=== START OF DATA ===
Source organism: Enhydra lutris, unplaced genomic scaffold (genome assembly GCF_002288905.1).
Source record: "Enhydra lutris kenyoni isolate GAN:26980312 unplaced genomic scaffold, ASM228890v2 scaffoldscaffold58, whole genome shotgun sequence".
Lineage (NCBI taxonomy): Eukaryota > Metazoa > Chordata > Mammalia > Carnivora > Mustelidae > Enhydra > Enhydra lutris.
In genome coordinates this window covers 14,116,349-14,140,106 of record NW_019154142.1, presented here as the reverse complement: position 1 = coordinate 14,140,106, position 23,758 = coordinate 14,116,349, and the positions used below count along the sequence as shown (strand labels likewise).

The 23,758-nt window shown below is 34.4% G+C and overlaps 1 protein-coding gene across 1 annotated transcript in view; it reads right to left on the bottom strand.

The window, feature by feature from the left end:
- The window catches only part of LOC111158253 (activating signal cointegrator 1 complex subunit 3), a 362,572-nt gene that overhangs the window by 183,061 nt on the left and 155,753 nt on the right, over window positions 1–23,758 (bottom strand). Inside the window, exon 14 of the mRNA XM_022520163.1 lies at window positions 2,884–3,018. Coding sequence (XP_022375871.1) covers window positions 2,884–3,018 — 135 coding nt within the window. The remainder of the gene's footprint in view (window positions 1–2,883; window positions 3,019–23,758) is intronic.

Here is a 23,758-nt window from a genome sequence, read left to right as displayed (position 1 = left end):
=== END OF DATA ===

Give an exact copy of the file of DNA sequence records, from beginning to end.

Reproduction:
Source organism: Enhydra lutris, unplaced genomic scaffold (genome assembly GCF_002288905.1).
Source record: "Enhydra lutris kenyoni isolate GAN:26980312 unplaced genomic scaffold, ASM228890v2 scaffoldscaffold58, whole genome shotgun sequence".
Lineage (NCBI taxonomy): Eukaryota > Metazoa > Chordata > Mammalia > Carnivora > Mustelidae > Enhydra > Enhydra lutris.
In genome coordinates this window covers 14,116,349-14,140,106 of record NW_019154142.1, presented here as the reverse complement: position 1 = coordinate 14,140,106, position 23,758 = coordinate 14,116,349, and the positions used below count along the sequence as shown (strand labels likewise).

The 23,758-nt window shown below is 34.4% G+C and overlaps 1 protein-coding gene across 1 annotated transcript in view; it reads right to left on the bottom strand.

The window, feature by feature from the left end:
- The window catches only part of LOC111158253 (activating signal cointegrator 1 complex subunit 3), a 362,572-nt gene that overhangs the window by 183,061 nt on the left and 155,753 nt on the right, over window positions 1–23,758 (bottom strand). Inside the window, exon 14 of the mRNA XM_022520163.1 lies at window positions 2,884–3,018. Coding sequence (XP_022375871.1) covers window positions 2,884–3,018 — 135 coding nt within the window. The remainder of the gene's footprint in view (window positions 1–2,883; window positions 3,019–23,758) is intronic.

Here is a 23,758-nt window from a genome sequence, read left to right as displayed (position 1 = left end):